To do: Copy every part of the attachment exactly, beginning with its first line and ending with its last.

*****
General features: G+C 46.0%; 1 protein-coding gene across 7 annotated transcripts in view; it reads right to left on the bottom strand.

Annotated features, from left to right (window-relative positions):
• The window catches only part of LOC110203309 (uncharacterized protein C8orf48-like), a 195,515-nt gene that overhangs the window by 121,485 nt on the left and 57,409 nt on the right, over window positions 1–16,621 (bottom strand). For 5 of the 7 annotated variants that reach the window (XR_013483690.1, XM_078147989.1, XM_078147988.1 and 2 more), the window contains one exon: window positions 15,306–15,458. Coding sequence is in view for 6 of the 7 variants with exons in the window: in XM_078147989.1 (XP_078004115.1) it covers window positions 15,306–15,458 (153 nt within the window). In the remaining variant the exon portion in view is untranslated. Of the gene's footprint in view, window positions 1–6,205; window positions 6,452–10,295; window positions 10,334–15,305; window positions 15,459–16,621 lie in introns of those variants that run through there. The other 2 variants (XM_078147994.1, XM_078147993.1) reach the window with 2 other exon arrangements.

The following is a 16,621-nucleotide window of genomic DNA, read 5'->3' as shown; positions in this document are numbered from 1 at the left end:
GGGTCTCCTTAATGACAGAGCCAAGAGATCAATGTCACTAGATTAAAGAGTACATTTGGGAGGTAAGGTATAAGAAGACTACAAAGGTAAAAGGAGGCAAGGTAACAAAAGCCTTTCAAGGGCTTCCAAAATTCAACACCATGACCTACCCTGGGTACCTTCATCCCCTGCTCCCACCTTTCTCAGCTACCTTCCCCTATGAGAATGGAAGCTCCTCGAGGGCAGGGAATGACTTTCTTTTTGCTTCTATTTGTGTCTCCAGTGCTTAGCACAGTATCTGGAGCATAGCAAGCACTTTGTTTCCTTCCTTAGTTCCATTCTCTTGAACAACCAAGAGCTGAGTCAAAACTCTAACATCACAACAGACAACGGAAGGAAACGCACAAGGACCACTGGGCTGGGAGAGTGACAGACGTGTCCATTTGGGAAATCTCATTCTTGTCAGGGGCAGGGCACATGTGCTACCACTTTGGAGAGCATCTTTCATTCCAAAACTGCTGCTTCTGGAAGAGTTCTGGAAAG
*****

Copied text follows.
General features: G+C 46.0%; 1 protein-coding gene across 7 annotated transcripts in view; it reads right to left on the bottom strand.

Annotated features, from left to right (window-relative positions):
• The window catches only part of LOC110203309 (uncharacterized protein C8orf48-like), a 195,515-nt gene that overhangs the window by 121,485 nt on the left and 57,409 nt on the right, over window positions 1–16,621 (bottom strand). For 5 of the 7 annotated variants that reach the window (XR_013483690.1, XM_078147989.1, XM_078147988.1 and 2 more), the window contains one exon: window positions 15,306–15,458. Coding sequence is in view for 6 of the 7 variants with exons in the window: in XM_078147989.1 (XP_078004115.1) it covers window positions 15,306–15,458 (153 nt within the window). In the remaining variant the exon portion in view is untranslated. Of the gene's footprint in view, window positions 1–6,205; window positions 6,452–10,295; window positions 10,334–15,305; window positions 15,459–16,621 lie in introns of those variants that run through there. The other 2 variants (XM_078147994.1, XM_078147993.1) reach the window with 2 other exon arrangements.

The following is a 16,621-nucleotide window of genomic DNA, read 5'->3' as shown; positions in this document are numbered from 1 at the left end:
GGGTCTCCTTAATGACAGAGCCAAGAGATCAATGTCACTAGATTAAAGAGTACATTTGGGAGGTAAGGTATAAGAAGACTACAAAGGTAAAAGGAGGCAAGGTAACAAAAGCCTTTCAAGGGCTTCCAAAATTCAACACCATGACCTACCCTGGGTACCTTCATCCCCTGCTCCCACCTTTCTCAGCTACCTTCCCCTATGAGAATGGAAGCTCCTCGAGGGCAGGGAATGACTTTCTTTTTGCTTCTATTTGTGTCTCCAGTGCTTAGCACAGTATCTGGAGCATAGCAAGCACTTTGTTTCCTTCCTTAGTTCCATTCTCTTGAACAACCAAGAGCTGAGTCAAAACTCTAACATCACAACAGACAACGGAAGGAAACGCACAAGGACCACTGGGCTGGGAGAGTGACAGACGTGTCCATTTGGGAAATCTCATTCTTGTCAGGGGCAGGGCACATGTGCTACCACTTTGGAGAGCATCTTTCATTCCAAAACTGCTGCTTCTGGAAGAGTTCTGGAAAG